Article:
City Council (View All)
Tuesday, August 25, 2009
MINUTES FOR THE SPECIAL MEETING
CITY COUNCIL ASHLAND
August 25, 2009
CALL TO ORDER
Mayor Stromberg called the meeting to order at 5:00 p.m. in the Civic Center Council Chambers.
Councilor Voisin, Navickas, Lemhouse, Jackson, Silbiger and Chapman were present.
1. Will the Council ratify the City Administrator’s decision to declare a water shortage emergency and implement Stage 1 Water Curtailment as outlined in the
Public Works Director Mike Faught, Associate Engineer Pieter Smeenk and Water Conservation Analyst Robbin Pearce provided a presentation that included:
- Determination of Water Shortage (AMC 14.060.020)
- Findings – Demand for water in the City of Ashland
- Findings – Volume of water in Reeder Reservoir
- Findings – Standard drawdown curve for Reeder Reservoir
- Findings – Projected curtailment date for Talent Irrigation District (TID) water
- Findings – Flows in the east and west forks of Ashland Creek
- Water Curtailment allocation Table in cubic feet (cf) (Residential)
It was clarified that 3,600 cubic feet a month equaled approximately 900 gallons of water a day for a regular household. There are 7.48 gallons of water per cubic feet. Converting cubic feet to daily-allotted gallons is determined by multiplying the numbers of cubic feet by 7.48 gallons then divide by 30. Customers exceeding the allotted water allocation for stages 1, 2 or 3 will incur a surcharge of four times the rate in addition to what they would have paid prior to the surcharge. The typical daily use is 100 gallons per person per day, with a multiplier added depending on what type of irrigation is used. For Stage 1, the City is asking citizens to continue daily water needs inside the house but cut irrigation 50% unless they are already in excess.
· 14.06.080 Excess water consumption surcharge
The minimum water draw down for the reservoir is 35 feet and the City has never gone below 43 feet. The maximum draw down is 20 feet due to sediment and pipes that disrupts water quality. The total percentage draw down for the reservoir is 65%, which is where the City is. If the reservoir continues to drop at this trend, it will hit 35% by September 23, 2009.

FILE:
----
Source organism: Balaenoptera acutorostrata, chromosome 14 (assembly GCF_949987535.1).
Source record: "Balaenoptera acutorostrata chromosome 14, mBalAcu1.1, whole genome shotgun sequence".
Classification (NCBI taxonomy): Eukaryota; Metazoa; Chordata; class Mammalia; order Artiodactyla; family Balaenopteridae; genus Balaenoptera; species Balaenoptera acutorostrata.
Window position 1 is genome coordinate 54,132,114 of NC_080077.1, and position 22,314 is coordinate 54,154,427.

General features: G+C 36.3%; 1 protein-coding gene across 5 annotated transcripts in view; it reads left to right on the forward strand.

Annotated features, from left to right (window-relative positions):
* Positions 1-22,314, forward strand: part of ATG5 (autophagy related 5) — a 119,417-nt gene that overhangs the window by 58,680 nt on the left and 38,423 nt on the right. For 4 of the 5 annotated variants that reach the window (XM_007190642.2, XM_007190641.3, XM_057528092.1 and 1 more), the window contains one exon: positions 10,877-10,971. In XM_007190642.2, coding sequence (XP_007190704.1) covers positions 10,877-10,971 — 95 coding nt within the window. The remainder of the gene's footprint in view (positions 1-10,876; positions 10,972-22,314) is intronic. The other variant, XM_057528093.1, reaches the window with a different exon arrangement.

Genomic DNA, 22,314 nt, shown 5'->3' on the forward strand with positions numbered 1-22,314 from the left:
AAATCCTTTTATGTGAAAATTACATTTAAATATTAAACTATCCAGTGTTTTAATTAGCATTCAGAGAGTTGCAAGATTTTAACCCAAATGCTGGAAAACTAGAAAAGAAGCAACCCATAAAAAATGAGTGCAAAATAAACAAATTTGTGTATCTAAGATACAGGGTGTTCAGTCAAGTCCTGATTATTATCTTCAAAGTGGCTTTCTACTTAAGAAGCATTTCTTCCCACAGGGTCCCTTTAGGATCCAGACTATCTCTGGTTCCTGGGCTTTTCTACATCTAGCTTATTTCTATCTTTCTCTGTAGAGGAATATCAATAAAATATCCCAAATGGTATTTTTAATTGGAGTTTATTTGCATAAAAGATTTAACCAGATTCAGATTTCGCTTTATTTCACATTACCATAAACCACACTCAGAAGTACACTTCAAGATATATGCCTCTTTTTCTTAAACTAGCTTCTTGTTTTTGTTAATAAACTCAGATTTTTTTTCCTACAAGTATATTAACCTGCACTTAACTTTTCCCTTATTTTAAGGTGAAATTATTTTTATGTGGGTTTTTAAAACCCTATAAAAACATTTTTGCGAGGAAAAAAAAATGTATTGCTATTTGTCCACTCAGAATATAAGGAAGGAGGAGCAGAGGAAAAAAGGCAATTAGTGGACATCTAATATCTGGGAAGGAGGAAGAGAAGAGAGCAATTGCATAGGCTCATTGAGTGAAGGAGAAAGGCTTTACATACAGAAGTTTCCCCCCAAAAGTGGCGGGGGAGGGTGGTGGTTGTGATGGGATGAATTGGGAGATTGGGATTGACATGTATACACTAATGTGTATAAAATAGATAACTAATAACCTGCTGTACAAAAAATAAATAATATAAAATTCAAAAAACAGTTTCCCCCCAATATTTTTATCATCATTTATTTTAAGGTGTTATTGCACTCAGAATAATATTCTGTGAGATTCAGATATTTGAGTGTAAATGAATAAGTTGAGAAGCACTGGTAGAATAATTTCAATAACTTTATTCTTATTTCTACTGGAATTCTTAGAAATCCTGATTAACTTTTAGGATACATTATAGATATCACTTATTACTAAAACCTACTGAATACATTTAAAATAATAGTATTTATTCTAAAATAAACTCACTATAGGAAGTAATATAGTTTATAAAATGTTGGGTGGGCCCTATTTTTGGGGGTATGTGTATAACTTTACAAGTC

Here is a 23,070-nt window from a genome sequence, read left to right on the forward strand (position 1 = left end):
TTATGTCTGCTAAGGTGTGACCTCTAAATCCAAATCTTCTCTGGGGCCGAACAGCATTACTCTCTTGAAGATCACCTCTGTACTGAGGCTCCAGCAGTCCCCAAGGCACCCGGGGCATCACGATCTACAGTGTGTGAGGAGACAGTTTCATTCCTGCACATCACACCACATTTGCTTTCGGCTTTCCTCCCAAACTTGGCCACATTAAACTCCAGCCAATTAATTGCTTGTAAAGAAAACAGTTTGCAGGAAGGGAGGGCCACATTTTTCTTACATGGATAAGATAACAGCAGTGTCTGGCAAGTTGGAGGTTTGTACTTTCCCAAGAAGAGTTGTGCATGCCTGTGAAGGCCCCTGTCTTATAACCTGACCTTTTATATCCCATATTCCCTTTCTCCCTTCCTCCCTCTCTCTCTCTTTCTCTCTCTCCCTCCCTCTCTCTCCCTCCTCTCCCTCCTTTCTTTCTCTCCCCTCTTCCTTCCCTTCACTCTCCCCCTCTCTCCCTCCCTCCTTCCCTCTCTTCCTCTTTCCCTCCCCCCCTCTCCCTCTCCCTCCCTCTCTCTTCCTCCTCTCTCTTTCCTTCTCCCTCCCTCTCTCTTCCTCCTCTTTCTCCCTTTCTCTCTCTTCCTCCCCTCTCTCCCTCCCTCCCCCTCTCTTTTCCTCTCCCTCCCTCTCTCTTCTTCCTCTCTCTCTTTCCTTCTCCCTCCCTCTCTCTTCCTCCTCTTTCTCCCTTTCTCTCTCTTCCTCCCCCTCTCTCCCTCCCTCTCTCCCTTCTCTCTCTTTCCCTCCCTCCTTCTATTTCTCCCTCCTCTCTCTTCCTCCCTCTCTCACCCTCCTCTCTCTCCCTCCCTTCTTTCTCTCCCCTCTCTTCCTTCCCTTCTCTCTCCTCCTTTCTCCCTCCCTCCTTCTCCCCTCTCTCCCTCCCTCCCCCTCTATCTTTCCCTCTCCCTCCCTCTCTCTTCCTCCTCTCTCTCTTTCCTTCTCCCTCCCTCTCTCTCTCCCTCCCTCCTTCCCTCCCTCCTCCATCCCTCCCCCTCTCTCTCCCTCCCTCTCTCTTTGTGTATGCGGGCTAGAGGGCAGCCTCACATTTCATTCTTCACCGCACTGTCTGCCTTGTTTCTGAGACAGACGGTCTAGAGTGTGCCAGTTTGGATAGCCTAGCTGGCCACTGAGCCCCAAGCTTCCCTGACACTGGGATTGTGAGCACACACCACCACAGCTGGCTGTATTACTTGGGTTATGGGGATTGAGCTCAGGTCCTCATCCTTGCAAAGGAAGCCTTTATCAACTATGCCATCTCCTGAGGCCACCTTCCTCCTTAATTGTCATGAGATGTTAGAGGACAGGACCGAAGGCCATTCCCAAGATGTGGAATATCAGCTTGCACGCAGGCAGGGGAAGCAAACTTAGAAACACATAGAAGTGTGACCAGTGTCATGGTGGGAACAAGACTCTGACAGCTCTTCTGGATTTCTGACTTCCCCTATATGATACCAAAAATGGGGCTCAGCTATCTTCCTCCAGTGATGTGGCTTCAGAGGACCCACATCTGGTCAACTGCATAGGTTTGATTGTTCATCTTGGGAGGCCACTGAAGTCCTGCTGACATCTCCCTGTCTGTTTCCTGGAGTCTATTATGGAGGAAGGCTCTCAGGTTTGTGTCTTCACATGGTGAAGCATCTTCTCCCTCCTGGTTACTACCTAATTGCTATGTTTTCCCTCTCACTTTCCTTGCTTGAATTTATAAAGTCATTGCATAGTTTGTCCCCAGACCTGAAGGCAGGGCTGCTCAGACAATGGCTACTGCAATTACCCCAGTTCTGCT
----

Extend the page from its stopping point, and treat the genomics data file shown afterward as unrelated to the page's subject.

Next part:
Staff explained all exemption requests were subject to careful review and required an audit, currently there were 25 exemptions. Shift changes to cover operations were discussed with an estimated $8,000 in overtime for the following two-week period that could double if the curtailment is extended. Mr. Faught was working with the TID Board on extending use from October 15 to October 30 as well. He went on to explain the challenge for the future was how to protect drinking water and augment with other sources. It is complicated to treat TID water, if the City had a separate system that ran through the irrigation system those two would not come into conflict. Alternatively, if it were augmented with the effluent another 2 million gallons a day would help. However, for the current situation, experience has shown that Stage 1 should be enough for
Jim Moore/1217 Park Street/Voiced appreciation for City’s response to the water crisis but had concern regarding citizens ability to read their utility bills accurately because billing used cubic feet while the ordinance used monthly gallons. A greater concern was plans for the future. The current crisis could have been avoided if the City had taken advantage of the TAP (Talent/Ashland/Phoenix) project earlier. He noted the loss of snow pack over the years and how the Request for Proposal (RFP) soliciting a review of water resources could take 6 years to award and complete the project during which the City could deal with potential drought. He encouraged the Council to start the TAP project immediately.
Ron Roth/6950 Old Hwy 99S/Appreciated how quickly the City was able to start using TID water. He advocated using TID adding there was more water available through TID than what is proposed through TAP. TID could be part of the auxiliary supply so Reeder Reservoir could be kept close to full. He cautioned on the perception of the City running sprinkler systems for the medians while homeowners could not water their lawns.
Staff responded to Council that TID was tested for herbicides and the results were treatable.
Councilor Silbiger/Voisin m/s to ratify the City Administrators decision to declare a water shortage emergency and implement Stage 1 Water Curtailment as outlined in AMC 14.06. DISCUSSION: Councilor Silbiger thought the allotment for homes and businesses was generous and hoped citizens would respond as they have in the past. Councilor Lemhouse voiced appreciation to the staff and Community Emergency Response Team (CERT) volunteers for their efforts. Councilor Chapman expressed the difficulty citizens are experiencing converting cubic feet to gallons and knowing if their efforts were helping. City Administrator Martha Bennett acknowledged the difficulty and noted people could contact the Utilities Department for information on where they were regarding usage. Councilor
Mayor Stromberg attended a Public Safety Coordinating Council meeting where a vote regarding truancy made him question whether he had the authority in this capacity to make decisions. City Administrator Martha Bennett explained a future Study Session would address this topic.
Meeting was adjourned at 5:46 p.m.
Barbara Christensen, City Recorder John Stromberg, Mayor